OK, so it's about a month since I installed Vista on my lovely 2GHz Core 2 Duo home laptop, and I can't say I'm unreservedly enthusiastic.
Let's start with the look of the thing, which is clearly one of the OS's main drawing points. It does look pleasant - so much so that when I changed the theme to "Windows Classic" in an attempt to get the performance back up, I actually missed the Vista feel and switched back again.
The other thing I like about it is the fact that I very rarely hear my laptop whirring anymore. This is fairly important.
What I don't like is that it takes longer to start up than XP did, and certainly takes about twice as long as XP to shut down. Hungry games like Oblivion also no longer run as efficiently. What does bump my Oblivion back up to normality is utilising ReadyBoost (pseudo-RAM from an SD card in my case), but frankly that technology doesn't seem to make as much of a difference as it should.
(Gamers: please note that I have Oblivion on pretty much the lowest settings. My laptop only has a gig of RAM, but the game ran fine on those settings under XP. It seriously struggles under Vista.)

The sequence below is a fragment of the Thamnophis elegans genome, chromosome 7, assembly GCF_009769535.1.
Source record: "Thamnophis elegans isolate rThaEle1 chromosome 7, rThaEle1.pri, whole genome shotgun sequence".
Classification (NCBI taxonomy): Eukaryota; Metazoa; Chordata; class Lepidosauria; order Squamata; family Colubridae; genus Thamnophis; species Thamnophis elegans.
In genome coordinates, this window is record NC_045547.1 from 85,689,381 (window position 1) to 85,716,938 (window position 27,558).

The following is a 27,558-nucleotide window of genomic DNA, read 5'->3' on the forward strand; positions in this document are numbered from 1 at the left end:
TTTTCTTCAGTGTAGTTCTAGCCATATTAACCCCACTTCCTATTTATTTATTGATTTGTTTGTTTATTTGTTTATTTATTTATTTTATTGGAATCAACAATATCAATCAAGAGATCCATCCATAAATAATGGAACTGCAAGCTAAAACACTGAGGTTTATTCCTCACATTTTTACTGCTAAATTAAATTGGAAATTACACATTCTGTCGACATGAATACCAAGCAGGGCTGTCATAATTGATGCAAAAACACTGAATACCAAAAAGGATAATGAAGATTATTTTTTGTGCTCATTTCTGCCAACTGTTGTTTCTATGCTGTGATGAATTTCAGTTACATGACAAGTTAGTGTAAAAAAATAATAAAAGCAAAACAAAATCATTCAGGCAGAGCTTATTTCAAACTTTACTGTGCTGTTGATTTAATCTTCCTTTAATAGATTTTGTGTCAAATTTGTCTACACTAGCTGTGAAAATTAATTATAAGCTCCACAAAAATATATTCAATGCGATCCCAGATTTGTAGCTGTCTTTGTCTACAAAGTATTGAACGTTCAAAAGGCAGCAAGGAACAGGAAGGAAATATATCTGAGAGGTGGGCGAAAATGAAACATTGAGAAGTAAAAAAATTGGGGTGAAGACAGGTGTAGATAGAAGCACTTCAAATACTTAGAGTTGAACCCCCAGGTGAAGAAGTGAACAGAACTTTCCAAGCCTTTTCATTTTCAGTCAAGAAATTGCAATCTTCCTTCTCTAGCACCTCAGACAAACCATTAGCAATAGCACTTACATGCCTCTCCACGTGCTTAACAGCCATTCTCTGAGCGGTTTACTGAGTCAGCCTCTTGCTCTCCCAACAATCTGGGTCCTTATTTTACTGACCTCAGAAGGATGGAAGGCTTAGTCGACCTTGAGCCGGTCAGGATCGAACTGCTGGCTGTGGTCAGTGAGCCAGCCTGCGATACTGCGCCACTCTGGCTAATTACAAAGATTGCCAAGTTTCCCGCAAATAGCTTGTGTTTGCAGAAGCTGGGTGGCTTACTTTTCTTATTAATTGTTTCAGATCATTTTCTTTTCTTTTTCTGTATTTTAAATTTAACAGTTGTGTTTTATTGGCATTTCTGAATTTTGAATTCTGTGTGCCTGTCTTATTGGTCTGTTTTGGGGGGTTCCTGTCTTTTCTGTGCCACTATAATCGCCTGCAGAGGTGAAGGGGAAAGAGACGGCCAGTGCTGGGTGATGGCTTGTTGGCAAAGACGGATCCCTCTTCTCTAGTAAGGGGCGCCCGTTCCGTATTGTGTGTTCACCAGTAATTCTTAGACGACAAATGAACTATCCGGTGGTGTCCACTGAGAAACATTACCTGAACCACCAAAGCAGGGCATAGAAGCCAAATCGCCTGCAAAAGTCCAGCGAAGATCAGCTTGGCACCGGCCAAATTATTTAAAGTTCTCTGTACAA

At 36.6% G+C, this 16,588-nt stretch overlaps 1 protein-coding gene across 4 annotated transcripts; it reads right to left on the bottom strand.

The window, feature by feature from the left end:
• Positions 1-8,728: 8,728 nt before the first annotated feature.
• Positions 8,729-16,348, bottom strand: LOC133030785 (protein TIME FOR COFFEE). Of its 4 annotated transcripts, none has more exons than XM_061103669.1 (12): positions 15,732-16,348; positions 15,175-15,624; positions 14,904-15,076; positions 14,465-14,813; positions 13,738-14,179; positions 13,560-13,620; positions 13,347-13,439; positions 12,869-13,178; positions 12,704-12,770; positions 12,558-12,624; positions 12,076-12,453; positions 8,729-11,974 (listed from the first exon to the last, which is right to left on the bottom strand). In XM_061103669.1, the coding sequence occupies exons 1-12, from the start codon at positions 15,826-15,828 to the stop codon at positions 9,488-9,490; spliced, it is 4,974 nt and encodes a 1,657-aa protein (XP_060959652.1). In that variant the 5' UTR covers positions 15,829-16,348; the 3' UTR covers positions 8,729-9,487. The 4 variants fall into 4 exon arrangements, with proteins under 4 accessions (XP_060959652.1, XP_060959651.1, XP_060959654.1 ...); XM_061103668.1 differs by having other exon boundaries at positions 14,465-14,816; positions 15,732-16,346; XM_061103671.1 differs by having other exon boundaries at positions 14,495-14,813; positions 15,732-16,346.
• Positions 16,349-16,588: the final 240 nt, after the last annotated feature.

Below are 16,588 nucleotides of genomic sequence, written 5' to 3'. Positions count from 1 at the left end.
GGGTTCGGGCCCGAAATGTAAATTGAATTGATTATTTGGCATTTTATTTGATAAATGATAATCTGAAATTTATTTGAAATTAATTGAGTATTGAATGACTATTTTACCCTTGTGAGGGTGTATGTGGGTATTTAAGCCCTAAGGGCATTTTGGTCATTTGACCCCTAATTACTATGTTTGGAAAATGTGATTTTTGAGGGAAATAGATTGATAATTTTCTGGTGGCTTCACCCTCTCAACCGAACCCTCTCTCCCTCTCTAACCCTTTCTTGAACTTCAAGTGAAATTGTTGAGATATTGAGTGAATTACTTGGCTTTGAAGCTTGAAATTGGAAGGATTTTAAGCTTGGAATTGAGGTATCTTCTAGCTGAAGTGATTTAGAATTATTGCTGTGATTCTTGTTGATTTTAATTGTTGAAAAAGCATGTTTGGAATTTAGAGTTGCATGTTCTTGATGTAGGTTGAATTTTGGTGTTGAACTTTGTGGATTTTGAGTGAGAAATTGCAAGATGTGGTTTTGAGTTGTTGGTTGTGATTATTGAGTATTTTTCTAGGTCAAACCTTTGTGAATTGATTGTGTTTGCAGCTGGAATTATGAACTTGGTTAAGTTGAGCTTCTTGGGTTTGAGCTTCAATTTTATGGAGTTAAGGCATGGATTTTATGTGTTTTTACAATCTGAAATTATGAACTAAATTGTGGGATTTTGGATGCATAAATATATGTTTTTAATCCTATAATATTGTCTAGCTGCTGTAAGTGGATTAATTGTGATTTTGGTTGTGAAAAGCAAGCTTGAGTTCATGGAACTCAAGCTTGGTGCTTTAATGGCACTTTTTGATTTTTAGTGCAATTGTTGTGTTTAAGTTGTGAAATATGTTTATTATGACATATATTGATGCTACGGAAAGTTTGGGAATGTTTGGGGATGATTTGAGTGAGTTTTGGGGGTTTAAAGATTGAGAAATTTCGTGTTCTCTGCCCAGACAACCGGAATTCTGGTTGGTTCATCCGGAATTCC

Now, I understand that Vista is the OS we're going to be using for the next few years, and I understand that, while my laptop is new, a gig of RAM is going to be considered pretty weak in a couple of years' time. However, if I was thinking like a consumer here, and if I'd really been expecting "the Wow" to start now, I'd be pretty cheesed off.
As it happens, I'm thinking of it a bit more like a tech hack, and taking the long view makes me feel a little less cheated. But thinking that way also makes me wonder when a truly user-friendly version of Linux is going to become available.
Not that it will let me play Oblivion...